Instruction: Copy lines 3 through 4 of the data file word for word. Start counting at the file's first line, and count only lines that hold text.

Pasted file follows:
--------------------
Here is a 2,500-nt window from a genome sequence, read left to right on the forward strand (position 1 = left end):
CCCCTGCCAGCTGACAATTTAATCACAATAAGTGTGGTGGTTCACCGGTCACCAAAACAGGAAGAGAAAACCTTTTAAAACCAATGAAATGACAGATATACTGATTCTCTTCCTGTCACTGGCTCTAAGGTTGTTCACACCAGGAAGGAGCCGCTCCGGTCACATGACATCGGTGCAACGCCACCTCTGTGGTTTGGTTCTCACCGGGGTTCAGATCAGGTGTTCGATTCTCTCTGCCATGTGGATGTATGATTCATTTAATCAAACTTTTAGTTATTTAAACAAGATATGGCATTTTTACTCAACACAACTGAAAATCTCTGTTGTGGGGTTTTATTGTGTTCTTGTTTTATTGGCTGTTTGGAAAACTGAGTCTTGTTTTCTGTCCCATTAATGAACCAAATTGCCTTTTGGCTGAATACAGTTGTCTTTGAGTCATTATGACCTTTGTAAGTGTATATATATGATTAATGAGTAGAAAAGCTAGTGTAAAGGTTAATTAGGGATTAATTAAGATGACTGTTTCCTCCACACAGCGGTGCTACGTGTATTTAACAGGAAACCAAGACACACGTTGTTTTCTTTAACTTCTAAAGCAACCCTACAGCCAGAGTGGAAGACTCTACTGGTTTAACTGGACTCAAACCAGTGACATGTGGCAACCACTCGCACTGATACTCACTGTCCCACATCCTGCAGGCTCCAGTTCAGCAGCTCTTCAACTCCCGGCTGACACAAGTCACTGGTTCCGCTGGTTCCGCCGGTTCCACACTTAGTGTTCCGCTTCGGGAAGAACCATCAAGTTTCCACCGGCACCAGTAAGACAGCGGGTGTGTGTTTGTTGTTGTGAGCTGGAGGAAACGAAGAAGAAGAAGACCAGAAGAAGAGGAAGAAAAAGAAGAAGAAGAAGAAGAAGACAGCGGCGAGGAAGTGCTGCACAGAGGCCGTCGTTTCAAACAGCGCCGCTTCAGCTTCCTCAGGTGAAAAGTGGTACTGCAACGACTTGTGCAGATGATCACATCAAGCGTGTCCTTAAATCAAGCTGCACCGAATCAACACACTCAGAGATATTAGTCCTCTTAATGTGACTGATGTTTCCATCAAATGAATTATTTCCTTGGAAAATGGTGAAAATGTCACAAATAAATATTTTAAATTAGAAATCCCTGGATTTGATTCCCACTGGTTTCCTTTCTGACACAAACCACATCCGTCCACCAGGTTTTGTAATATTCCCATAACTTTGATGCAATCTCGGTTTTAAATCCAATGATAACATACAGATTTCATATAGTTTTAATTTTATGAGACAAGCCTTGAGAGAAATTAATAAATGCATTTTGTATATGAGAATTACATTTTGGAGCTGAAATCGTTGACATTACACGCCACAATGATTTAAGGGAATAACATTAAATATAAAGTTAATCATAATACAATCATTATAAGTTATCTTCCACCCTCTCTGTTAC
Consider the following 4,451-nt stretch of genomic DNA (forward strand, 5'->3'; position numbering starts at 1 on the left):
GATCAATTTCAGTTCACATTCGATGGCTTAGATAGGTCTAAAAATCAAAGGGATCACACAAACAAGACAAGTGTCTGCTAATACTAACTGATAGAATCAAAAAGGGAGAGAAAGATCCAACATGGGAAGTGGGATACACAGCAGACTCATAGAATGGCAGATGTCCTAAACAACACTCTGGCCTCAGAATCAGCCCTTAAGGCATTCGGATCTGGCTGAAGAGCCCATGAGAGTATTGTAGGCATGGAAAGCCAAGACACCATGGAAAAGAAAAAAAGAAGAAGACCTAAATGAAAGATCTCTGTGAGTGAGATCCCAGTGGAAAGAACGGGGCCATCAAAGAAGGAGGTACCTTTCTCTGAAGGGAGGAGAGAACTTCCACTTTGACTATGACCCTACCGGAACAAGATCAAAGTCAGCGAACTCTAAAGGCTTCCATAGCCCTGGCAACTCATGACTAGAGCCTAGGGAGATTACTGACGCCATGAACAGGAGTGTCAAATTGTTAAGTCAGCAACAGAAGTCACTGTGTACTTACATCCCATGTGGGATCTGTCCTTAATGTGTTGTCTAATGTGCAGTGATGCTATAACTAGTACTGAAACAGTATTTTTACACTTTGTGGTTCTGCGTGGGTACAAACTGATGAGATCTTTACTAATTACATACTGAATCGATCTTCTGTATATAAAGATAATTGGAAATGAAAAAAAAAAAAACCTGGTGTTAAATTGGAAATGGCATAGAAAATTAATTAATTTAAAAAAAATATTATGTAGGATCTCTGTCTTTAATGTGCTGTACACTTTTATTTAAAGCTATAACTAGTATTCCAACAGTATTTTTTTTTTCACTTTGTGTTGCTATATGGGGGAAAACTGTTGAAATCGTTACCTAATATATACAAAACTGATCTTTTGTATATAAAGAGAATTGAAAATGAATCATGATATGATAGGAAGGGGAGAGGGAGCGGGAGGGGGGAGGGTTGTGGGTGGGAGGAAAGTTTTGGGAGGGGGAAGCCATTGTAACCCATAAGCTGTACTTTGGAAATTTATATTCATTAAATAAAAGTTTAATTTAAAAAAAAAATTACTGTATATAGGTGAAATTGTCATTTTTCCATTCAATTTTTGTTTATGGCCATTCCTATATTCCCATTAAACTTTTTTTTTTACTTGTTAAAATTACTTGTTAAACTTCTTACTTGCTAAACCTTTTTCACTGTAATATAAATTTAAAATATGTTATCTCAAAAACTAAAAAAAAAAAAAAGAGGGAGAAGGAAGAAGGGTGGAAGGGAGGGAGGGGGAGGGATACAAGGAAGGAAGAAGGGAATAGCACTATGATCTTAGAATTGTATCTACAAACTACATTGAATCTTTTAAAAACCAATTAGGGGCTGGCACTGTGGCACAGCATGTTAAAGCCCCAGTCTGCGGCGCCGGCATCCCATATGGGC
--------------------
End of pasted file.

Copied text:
Consider the following 4,451-nt stretch of genomic DNA (forward strand, 5'->3'; position numbering starts at 1 on the left):
GATCAATTTCAGTTCACATTCGATGGCTTAGATAGGTCTAAAAATCAAAGGGATCACACAAACAAGACAAGTGTCTGCTAATACTAACTGATAGAATCAAAAAGGGAGAGAAAGATCCAACATGGGAAGTGGGATACACAGCAGACTCATAGAATGGCAGATGTCCTAAACAACACTCTGGCCTCAGAATCAGCCCTTAAGGCATTCGGATCTGGCTGAAGAGCCCATGAGAGTATTGTAGGCATGGAAAGCCAAGACACCATGGAAAAGAAAAAAAGAAGAAGACCTAAATGAAAGATCTCTGTGAGTGAGATCCCAGTGGAAAGAACGGGGCCATCAAAGAAGGAGGTACCTTTCTCTGAAGGGAGGAGAGAACTTCCACTTTGACTATGACCCTACCGGAACAAGATCAAAGTCAGCGAACTCTAAAGGCTTCCATAGCCCTGGCAACTCATGACTAGAGCCTAGGGAGATTACTGACGCCATGAACAGGAGTGTCAAATTGTTAAGTCAGCAACAGAAGTCACTGTGTACTTACATCCCATGTGGGATCTGTCCTTAATGTGTTGTCTAATGTGCAGTGATGCTATAACTAGTACTGAAACAGTATTTTTACACTTTGTGGTTCTGCGTGGGTACAAACTGATGAGATCTTTACTAATTACATACTGAATCGATCTTCTGTATATAAAGATAATTGGAAATGAAAAAAAAAAAAACCTGGTGTTAAATTGGAAATGGCATAGAAAATTAATTAATTTAAAAAAAATATTATGTAGGATCTCTGTCTTTAATGTGCTGTACACTTTTATTTAAAGCTATAACTAGTATTCCAACAGTATTTTTTTTTTCACTTTGTGTTGCTATATGGGGGAAAACTGTTGAAATCGTTACCTAATATATACAAAACTGATCTTTTGTATATAAAGAGAATTGAAAATGAATCATGATATGATAGGAAGGGGAGAGGGAGCGGGAGGGGGGAGGGTTGTGGGTGGGAGGAAAGTTTTGGGAGGGGGAAGCCATTGTAACCCATAAGCTGTACTTTGGAAATTTATATTCATTAAATAAAAGTTTAATTTAAAAAAAAAATTACTGTATATAGGTGAAATTGTCATTTTTCCATTCAATTTTTGTTTATGGCCATTCCTATATTCCCATTAAACTTTTTTTTTTACTTGTTAAAATTACTTGTTAAACTTCTTACTTGCTAAACCTTTTTCACTGTAATATAAATTTAAAATATGTTATCTCAAAAACTAAAAAAAAAAAAAAGAGGGAGAAGGAAGAAGGGTGGAAGGGAGGGAGGGGGAGGGATACAAGGAAGGAAGAAGGGAATAGCACTATGATCTTAGAATTGTATCTACAAACTACATTGAATCTTTTAAAAACCAATTAGGGGCTGGCACTGTGGCACAGCATGTTAAAGCCCCAGTCTGCGGCGCCGGCATCCCATATGGGC